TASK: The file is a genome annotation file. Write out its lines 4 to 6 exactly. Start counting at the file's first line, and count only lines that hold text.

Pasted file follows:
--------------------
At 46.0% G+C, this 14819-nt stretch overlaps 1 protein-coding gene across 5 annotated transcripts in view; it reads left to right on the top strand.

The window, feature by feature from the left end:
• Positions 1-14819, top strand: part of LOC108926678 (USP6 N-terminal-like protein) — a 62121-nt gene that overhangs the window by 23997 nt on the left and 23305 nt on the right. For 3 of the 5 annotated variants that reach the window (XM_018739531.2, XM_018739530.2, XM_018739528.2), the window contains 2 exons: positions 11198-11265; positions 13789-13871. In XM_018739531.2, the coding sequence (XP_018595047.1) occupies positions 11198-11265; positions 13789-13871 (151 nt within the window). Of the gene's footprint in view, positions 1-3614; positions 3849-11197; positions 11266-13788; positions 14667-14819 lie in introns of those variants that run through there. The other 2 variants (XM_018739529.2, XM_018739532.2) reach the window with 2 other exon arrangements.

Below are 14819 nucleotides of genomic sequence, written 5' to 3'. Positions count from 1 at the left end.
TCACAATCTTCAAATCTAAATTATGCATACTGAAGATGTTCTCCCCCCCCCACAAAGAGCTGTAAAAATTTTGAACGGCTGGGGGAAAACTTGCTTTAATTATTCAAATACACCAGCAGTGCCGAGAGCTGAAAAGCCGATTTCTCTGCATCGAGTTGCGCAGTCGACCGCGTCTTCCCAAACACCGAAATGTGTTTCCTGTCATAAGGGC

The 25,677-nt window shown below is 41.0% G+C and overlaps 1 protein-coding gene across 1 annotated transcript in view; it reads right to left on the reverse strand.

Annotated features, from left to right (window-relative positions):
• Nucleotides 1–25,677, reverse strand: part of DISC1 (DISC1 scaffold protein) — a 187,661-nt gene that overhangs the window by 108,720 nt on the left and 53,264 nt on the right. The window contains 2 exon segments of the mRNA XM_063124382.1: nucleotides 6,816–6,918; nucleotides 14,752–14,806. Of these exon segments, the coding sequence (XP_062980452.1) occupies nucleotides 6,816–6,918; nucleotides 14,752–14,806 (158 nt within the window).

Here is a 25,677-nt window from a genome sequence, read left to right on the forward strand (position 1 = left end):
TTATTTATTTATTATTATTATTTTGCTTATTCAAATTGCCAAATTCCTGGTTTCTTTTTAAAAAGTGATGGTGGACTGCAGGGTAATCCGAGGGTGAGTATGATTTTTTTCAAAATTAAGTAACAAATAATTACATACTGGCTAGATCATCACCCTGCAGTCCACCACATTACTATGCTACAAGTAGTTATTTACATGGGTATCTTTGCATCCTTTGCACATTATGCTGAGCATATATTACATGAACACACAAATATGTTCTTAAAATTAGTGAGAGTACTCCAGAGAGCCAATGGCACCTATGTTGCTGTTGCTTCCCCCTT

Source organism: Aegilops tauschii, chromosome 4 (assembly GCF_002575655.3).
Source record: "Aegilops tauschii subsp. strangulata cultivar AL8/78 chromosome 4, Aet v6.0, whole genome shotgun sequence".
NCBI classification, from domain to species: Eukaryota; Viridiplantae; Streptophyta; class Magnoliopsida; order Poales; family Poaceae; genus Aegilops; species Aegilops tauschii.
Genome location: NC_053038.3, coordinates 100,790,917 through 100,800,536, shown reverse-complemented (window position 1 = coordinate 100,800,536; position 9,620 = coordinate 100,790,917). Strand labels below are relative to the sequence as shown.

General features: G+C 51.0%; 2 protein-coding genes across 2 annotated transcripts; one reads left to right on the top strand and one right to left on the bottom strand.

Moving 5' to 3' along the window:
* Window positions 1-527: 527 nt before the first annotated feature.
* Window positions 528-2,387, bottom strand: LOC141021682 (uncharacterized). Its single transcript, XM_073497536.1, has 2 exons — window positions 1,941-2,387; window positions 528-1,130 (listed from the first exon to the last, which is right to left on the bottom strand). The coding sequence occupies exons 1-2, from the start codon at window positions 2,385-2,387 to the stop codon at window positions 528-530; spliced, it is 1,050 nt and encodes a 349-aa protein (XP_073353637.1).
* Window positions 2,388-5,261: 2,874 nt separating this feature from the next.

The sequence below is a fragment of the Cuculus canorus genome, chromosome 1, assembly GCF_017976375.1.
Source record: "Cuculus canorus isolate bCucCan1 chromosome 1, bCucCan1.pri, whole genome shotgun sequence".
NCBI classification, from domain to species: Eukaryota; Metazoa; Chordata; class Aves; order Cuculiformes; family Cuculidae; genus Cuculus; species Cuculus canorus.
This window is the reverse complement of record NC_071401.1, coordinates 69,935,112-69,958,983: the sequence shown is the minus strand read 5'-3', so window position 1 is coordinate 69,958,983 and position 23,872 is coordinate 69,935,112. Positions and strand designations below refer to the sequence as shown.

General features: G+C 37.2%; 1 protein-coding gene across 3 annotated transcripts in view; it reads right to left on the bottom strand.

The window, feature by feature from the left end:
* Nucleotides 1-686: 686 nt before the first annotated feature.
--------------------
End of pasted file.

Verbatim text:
Below are 14819 nucleotides of genomic sequence, written 5' to 3'. Positions count from 1 at the left end.
TCACAATCTTCAAATCTAAATTATGCATACTGAAGATGTTCTCCCCCCCCCACAAAGAGCTGTAAAAATTTTGAACGGCTGGGGGAAAACTTGCTTTAATTATTCAAATACACCAGCAGTGCCGAGAGCTGAAAAGCCGATTTCTCTGCATCGAGTTGCGCAGTCGACCGCGTCTTCCCAAACACCGAAATGTGTTTCCTGTCATAAGGGC

The 25,677-nt window shown below is 41.0% G+C and overlaps 1 protein-coding gene across 1 annotated transcript in view; it reads right to left on the reverse strand.